The First Circuit has published a complex decision involving copyright preemption of a state law claim for an accounting of profits between co-authors of a copyrighted work. The case, Cambridge Literary Properties, Ltd. v.W. GoebelPorzellanfabrik G.m.b.H & Co. KG (1st Cir. Dec. 13, 2007), has a tortured procedural history. In fact, the First Circuit issued an earlier decision in the case as far back as 2002.
The case is quite complex, and involves the chain of copyright ownership in the famous Hummel figurines designed in Germany in 1931 The fundamental holding is that the federal Copyright statute bars a state law action for an accounting of profits between co-owners (co-owners of a copyright work are have a duty to account to each other for profits) because the condition precedent for that claim — co-authorship status — is premised on copyright law, which has a three year statute of limitations. Here the co-ownership claim was barred by this statute of limitations.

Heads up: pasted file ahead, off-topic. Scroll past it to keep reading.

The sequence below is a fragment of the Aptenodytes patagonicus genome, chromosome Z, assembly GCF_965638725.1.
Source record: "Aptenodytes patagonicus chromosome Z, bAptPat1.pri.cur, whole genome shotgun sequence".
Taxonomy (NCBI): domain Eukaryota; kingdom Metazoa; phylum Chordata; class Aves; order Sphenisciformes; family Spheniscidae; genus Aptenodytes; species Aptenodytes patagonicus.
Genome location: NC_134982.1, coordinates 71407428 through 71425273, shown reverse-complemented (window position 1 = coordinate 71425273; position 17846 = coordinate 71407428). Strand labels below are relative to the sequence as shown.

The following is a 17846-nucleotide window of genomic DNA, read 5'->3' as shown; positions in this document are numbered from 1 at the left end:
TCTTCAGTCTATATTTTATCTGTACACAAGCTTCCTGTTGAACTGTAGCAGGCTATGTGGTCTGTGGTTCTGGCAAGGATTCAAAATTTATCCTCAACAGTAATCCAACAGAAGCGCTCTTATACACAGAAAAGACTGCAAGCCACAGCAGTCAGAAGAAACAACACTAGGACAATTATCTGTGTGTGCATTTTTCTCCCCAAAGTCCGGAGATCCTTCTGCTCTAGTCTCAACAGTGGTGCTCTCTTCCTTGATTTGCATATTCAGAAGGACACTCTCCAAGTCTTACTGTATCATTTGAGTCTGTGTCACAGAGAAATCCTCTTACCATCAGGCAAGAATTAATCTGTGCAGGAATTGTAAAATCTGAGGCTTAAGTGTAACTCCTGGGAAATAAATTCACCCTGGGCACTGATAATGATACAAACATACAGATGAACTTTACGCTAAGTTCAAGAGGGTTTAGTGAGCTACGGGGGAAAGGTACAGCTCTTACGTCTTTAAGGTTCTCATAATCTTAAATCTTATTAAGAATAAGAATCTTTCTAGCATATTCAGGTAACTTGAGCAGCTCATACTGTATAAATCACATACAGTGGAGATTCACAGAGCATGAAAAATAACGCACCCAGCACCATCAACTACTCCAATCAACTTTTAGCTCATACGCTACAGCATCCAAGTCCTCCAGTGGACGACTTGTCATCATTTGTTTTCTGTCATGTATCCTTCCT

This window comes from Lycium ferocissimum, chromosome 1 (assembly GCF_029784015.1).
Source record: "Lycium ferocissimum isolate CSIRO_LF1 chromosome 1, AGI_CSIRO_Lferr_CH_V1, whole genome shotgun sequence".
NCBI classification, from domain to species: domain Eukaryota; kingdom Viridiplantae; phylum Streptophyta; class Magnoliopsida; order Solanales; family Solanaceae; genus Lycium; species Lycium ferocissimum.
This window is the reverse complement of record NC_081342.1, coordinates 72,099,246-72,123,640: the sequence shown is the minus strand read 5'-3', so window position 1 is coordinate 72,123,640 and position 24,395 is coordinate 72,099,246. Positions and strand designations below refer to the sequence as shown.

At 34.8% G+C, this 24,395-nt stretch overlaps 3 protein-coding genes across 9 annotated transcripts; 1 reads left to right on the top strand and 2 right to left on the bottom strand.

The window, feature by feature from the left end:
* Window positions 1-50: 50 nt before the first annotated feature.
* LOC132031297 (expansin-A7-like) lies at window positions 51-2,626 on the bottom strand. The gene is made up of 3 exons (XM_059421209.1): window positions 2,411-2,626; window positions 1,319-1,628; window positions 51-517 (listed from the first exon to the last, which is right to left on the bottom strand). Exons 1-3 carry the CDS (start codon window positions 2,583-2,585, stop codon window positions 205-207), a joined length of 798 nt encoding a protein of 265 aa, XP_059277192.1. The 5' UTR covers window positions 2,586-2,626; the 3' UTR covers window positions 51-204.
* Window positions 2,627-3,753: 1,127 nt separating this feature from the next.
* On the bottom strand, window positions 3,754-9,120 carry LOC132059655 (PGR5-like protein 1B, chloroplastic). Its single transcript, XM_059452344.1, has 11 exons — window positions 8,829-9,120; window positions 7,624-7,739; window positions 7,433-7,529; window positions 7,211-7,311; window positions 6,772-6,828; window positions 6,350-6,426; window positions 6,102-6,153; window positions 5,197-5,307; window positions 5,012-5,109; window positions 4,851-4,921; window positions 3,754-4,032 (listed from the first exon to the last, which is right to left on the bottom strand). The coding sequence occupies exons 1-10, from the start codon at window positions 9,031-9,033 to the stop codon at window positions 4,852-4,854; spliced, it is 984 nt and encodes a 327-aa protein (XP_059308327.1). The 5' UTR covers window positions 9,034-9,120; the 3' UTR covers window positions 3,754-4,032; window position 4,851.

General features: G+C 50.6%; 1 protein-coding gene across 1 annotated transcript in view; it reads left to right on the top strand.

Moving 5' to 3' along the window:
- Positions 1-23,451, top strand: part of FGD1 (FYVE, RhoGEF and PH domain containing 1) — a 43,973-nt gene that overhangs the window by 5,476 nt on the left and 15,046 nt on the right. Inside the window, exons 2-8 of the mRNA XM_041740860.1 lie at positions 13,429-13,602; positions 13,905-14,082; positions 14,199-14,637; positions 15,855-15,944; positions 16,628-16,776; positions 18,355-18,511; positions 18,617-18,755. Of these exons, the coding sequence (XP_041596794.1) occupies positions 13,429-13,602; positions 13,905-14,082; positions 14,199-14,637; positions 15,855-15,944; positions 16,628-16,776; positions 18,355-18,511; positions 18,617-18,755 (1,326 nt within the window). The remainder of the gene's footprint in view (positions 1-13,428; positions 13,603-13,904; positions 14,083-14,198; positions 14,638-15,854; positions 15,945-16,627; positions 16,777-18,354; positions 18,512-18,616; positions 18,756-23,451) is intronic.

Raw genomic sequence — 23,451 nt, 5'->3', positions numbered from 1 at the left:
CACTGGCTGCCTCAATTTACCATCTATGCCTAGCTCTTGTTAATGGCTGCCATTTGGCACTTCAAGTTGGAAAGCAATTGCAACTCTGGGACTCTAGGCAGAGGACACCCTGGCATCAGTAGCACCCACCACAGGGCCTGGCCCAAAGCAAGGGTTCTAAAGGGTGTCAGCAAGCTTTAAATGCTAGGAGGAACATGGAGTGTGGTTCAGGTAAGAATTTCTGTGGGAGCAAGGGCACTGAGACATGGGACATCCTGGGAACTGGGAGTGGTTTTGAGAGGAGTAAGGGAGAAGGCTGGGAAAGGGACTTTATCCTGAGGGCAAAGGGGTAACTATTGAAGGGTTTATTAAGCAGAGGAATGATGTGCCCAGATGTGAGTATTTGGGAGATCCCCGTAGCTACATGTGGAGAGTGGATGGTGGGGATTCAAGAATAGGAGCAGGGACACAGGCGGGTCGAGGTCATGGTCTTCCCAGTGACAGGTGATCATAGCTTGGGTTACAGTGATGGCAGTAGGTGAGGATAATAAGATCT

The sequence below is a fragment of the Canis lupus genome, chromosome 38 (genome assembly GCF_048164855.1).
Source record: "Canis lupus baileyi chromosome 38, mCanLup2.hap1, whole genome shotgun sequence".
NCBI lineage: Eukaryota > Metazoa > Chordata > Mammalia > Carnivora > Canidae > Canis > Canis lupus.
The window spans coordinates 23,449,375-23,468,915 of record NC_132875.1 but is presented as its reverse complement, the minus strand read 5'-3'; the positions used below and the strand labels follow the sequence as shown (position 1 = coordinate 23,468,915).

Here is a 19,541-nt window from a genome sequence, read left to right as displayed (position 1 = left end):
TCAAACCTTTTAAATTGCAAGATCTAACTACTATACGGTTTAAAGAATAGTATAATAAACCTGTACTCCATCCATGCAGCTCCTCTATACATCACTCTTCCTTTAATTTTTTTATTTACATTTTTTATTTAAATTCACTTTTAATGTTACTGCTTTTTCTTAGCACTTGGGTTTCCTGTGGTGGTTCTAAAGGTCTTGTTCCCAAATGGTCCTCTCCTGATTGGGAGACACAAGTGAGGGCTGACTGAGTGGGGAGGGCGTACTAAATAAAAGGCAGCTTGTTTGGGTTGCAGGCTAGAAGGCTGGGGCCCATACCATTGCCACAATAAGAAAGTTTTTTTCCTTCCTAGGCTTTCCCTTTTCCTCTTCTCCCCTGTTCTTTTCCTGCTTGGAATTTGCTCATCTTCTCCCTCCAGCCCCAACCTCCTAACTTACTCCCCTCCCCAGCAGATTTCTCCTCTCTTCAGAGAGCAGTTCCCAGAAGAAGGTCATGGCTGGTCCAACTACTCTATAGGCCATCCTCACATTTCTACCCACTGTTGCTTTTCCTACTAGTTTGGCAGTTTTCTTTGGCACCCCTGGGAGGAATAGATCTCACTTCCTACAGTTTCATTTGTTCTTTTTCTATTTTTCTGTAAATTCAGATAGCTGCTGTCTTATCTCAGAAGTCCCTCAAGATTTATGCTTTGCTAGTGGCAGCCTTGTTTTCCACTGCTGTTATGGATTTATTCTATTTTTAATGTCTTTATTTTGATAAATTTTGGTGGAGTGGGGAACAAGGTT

First Circuit Judge Conrad K, Cyr, who recently assumed senior status on the First Circuit, wrote a strong dissent, calling the majority’s decision “unprecedented and potentially pernicious,” and arguing that the majority improperly interposed federal law to frustrate what was properly a state law issue.
This case addresses some very thorny issues involving the intersection of federal copyright law and state law claims, and will bear close scrutiny by litigants whose cases raise issues of federal preemption or state-federal jurisdiction.